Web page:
All hearing aids come with a 30-day trial period, an extended warranty, and four months of free programming and adjustments. Additionally, Memorial Village ENT offers hearing aid maintenance and repair in the office.
Some hearing aids are rechargeable. You only need to charge them for a few hours, and then your hearing aid lasts up to 48 hours.
Rechargeable batteries are an excellent option for those who have manual dexterity problems and would have a hard time changing a tiny battery, those who don't want their device to die at inconvenient times, and those who are environmentally conscientious.
If you notice a change in your hearing, don't wait to call Memorial Village ENT or book an appointment online today.
Memorial Village Sinus and Hearing has partnered with Ear Services Corporation (ESCO) to provide the best, extended warranty and loss replacement coverage for our patients.
Your new hearing aids are complex medical devices. Although your medical insurance plan may provide for your hearing aid purchase, they may not guarantee replacements for lost or damaged hearing aids.
To protect your investment and maintain the new quality of life you have gained with your Hearing Aids, we offer a selection of extended warranty options.
Both devices make sounds louder. Personal amplifiers are not intended to correct a hearing loss and are, therefore, not considered medical devices. They are also not regulated by the Food and Drug Administration (FDA).
Hearing aids are designed to assist a person with hearing loss and can be adjusted to your specific hearing needs. Hearing aids are regulated by the FDA, and manufacturers must have research to prove all claims they make regarding their hearing aids to be accurate. An individual must be licensed to dispense hearing aids.
Because it seems simple to "install" a hearing aid, many people believe it's an uncomplicated device that merely "amplifies" sound. A hearing aid is an extremely sophisticated medical device that needs to be adjusted to an individual's medical need using specialized tools.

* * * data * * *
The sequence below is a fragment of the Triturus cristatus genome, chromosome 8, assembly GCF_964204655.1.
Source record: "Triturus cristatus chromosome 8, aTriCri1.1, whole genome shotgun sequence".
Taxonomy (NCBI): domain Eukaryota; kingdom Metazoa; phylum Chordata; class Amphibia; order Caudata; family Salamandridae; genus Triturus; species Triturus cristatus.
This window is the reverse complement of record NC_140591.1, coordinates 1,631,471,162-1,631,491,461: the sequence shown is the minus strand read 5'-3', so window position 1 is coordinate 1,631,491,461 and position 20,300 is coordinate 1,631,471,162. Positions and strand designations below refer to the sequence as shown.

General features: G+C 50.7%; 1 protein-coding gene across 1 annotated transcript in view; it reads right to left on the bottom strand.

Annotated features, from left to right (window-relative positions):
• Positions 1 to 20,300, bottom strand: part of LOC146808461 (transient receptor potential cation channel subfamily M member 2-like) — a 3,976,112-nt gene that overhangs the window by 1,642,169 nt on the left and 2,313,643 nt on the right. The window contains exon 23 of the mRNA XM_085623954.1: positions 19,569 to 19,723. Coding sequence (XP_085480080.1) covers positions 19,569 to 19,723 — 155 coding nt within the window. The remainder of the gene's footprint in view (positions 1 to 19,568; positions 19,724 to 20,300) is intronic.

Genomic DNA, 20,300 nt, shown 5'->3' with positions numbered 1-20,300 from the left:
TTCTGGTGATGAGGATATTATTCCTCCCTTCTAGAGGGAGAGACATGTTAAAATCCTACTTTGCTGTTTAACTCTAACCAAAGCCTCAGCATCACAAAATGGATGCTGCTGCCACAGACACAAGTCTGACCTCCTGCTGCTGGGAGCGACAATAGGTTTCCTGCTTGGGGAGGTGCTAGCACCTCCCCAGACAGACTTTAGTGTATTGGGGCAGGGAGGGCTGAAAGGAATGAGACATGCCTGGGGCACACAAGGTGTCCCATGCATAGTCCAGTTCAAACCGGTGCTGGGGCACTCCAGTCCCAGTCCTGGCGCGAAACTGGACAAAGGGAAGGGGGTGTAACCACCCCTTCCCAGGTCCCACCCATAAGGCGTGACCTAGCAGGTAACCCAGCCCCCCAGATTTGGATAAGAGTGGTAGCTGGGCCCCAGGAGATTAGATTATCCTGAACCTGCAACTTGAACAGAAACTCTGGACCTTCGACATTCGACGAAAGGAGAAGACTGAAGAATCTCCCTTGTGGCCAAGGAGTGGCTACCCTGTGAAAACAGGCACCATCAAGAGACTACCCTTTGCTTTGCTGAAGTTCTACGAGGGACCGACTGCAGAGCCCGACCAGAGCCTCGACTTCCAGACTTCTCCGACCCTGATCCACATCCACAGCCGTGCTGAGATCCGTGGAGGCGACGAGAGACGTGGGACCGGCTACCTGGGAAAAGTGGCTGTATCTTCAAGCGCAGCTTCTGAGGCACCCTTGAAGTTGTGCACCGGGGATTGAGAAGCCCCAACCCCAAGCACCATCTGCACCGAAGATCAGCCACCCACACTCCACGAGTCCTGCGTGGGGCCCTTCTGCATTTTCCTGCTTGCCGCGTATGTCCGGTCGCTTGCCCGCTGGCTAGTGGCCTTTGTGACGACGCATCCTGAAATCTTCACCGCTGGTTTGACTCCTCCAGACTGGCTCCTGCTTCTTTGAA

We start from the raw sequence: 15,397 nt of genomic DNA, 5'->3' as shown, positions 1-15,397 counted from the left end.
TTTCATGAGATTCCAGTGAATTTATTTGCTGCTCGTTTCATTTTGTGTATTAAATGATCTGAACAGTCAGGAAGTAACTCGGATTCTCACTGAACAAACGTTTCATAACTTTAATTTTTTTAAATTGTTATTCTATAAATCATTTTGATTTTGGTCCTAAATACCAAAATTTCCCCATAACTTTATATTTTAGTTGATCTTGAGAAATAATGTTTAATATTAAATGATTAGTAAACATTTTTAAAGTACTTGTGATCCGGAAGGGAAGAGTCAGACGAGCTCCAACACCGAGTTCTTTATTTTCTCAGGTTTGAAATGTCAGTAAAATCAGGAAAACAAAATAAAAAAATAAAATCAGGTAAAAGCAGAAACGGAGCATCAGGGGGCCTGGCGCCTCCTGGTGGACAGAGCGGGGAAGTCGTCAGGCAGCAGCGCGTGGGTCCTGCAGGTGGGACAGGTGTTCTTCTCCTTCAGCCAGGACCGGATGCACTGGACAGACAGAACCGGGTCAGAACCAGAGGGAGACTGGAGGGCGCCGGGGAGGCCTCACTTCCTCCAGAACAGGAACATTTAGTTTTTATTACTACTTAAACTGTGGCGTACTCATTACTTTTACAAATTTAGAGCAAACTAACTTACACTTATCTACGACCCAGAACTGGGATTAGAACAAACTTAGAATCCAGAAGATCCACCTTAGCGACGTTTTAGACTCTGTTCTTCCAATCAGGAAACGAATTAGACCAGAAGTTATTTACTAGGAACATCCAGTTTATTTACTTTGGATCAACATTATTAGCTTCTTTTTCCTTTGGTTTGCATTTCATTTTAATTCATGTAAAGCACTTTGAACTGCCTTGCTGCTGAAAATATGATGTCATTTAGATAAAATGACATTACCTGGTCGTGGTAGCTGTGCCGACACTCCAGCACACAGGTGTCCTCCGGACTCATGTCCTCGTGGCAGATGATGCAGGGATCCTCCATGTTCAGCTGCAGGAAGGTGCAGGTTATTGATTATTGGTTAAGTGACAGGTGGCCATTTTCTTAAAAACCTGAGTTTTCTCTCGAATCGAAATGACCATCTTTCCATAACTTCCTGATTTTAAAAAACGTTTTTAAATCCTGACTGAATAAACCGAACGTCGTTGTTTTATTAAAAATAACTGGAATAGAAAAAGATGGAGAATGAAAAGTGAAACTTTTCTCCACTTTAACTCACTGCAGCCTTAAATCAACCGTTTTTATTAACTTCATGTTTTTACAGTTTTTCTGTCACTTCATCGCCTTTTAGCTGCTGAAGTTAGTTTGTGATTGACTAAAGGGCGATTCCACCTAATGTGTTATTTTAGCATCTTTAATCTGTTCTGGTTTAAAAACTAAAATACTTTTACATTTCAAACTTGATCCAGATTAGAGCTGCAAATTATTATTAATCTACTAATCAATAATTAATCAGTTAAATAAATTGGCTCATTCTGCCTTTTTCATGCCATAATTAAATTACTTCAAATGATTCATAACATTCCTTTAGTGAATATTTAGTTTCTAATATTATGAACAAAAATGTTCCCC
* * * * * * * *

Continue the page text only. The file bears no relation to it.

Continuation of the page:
Success with a hearing aid requires guidance during the selection and initial fitting phase, as well as adjustments based on your experiences and diagnostic tests performed by an audiologist. Working closely with an audiologist will be difficult if you choose to purchase hearing aids online.
Online hearing screenings cannot accurately diagnose hearing health issues or the cause of hearing loss. If you are experiencing a hearing loss, first see an ear, nose, and throat physician, and be tested by a licensed audiologist.
If someone only experiences hearing loss in one ear or has hearing that is not usable in one ear (called a profound hearing loss), they may only need one hearing aid.
Most people do indeed require two hearing aids to obtain the most benefit. Even when it is not in their best interest, some people choose to wear only one hearing aid.
Without an individual consultation, this question can’t be answered for everyone. What can be said is that a majority of people with hearing loss have an equal amount of hearing loss in both ears.
Even when there are differences between the ears, speech is understood better at a softer volume when both ears are sending speech information to the brain. Speech in a noisy room is easier to understand when two ears are listening.
Also, our brain uses differences in loudness and timing of sounds between the ears to determine where a sound is coming from. This can create a safety issue if a person who needs two hearing aids is only wearing one.